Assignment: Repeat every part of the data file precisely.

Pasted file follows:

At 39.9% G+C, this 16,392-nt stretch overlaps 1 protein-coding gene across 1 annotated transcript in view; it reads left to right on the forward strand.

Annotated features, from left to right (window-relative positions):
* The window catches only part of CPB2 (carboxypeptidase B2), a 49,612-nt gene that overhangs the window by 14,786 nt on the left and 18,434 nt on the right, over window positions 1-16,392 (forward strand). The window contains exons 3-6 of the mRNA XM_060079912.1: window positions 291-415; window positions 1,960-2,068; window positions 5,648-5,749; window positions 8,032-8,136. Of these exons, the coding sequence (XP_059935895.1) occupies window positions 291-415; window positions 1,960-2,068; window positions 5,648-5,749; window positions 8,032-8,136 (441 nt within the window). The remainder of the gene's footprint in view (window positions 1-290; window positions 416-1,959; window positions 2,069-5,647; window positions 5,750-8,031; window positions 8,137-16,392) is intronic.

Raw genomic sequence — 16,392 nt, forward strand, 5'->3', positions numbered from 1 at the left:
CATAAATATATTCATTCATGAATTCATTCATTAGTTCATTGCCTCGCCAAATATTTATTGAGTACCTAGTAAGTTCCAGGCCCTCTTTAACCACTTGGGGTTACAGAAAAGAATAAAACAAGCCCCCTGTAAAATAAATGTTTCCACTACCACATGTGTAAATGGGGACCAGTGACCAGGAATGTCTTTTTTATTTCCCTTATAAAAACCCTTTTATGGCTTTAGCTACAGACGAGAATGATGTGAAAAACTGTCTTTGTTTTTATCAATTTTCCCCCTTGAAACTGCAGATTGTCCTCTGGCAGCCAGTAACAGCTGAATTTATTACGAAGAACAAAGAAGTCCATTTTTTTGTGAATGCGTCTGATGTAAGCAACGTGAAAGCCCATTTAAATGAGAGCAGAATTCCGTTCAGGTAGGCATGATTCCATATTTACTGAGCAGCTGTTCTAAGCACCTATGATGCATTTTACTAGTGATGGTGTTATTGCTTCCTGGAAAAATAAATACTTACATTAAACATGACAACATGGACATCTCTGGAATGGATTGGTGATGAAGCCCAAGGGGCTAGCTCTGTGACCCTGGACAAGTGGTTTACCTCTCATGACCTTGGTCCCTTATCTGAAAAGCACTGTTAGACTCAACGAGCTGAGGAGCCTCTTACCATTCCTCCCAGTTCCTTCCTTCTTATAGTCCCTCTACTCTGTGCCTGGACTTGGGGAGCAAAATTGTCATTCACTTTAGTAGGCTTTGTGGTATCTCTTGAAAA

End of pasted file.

At 39.9% G+C, this 16,392-nt stretch overlaps 1 protein-coding gene across 1 annotated transcript in view; it reads left to right on the forward strand.

Annotated features, from left to right (window-relative positions):
* The window catches only part of CPB2 (carboxypeptidase B2), a 49,612-nt gene that overhangs the window by 14,786 nt on the left and 18,434 nt on the right, over window positions 1-16,392 (forward strand). The window contains exons 3-6 of the mRNA XM_060079912.1: window positions 291-415; window positions 1,960-2,068; window positions 5,648-5,749; window positions 8,032-8,136. Of these exons, the coding sequence (XP_059935895.1) occupies window positions 291-415; window positions 1,960-2,068; window positions 5,648-5,749; window positions 8,032-8,136 (441 nt within the window). The remainder of the gene's footprint in view (window positions 1-290; window positions 416-1,959; window positions 2,069-5,647; window positions 5,750-8,031; window positions 8,137-16,392) is intronic.

Raw genomic sequence — 16,392 nt, forward strand, 5'->3', positions numbered from 1 at the left:
CATAAATATATTCATTCATGAATTCATTCATTAGTTCATTGCCTCGCCAAATATTTATTGAGTACCTAGTAAGTTCCAGGCCCTCTTTAACCACTTGGGGTTACAGAAAAGAATAAAACAAGCCCCCTGTAAAATAAATGTTTCCACTACCACATGTGTAAATGGGGACCAGTGACCAGGAATGTCTTTTTTATTTCCCTTATAAAAACCCTTTTATGGCTTTAGCTACAGACGAGAATGATGTGAAAAACTGTCTTTGTTTTTATCAATTTTCCCCCTTGAAACTGCAGATTGTCCTCTGGCAGCCAGTAACAGCTGAATTTATTACGAAGAACAAAGAAGTCCATTTTTTTGTGAATGCGTCTGATGTAAGCAACGTGAAAGCCCATTTAAATGAGAGCAGAATTCCGTTCAGGTAGGCATGATTCCATATTTACTGAGCAGCTGTTCTAAGCACCTATGATGCATTTTACTAGTGATGGTGTTATTGCTTCCTGGAAAAATAAATACTTACATTAAACATGACAACATGGACATCTCTGGAATGGATTGGTGATGAAGCCCAAGGGGCTAGCTCTGTGACCCTGGACAAGTGGTTTACCTCTCATGACCTTGGTCCCTTATCTGAAAAGCACTGTTAGACTCAACGAGCTGAGGAGCCTCTTACCATTCCTCCCAGTTCCTTCCTTCTTATAGTCCCTCTACTCTGTGCCTGGACTTGGGGAGCAAAATTGTCATTCACTTTAGTAGGCTTTGTGGTATCTCTTGAAAA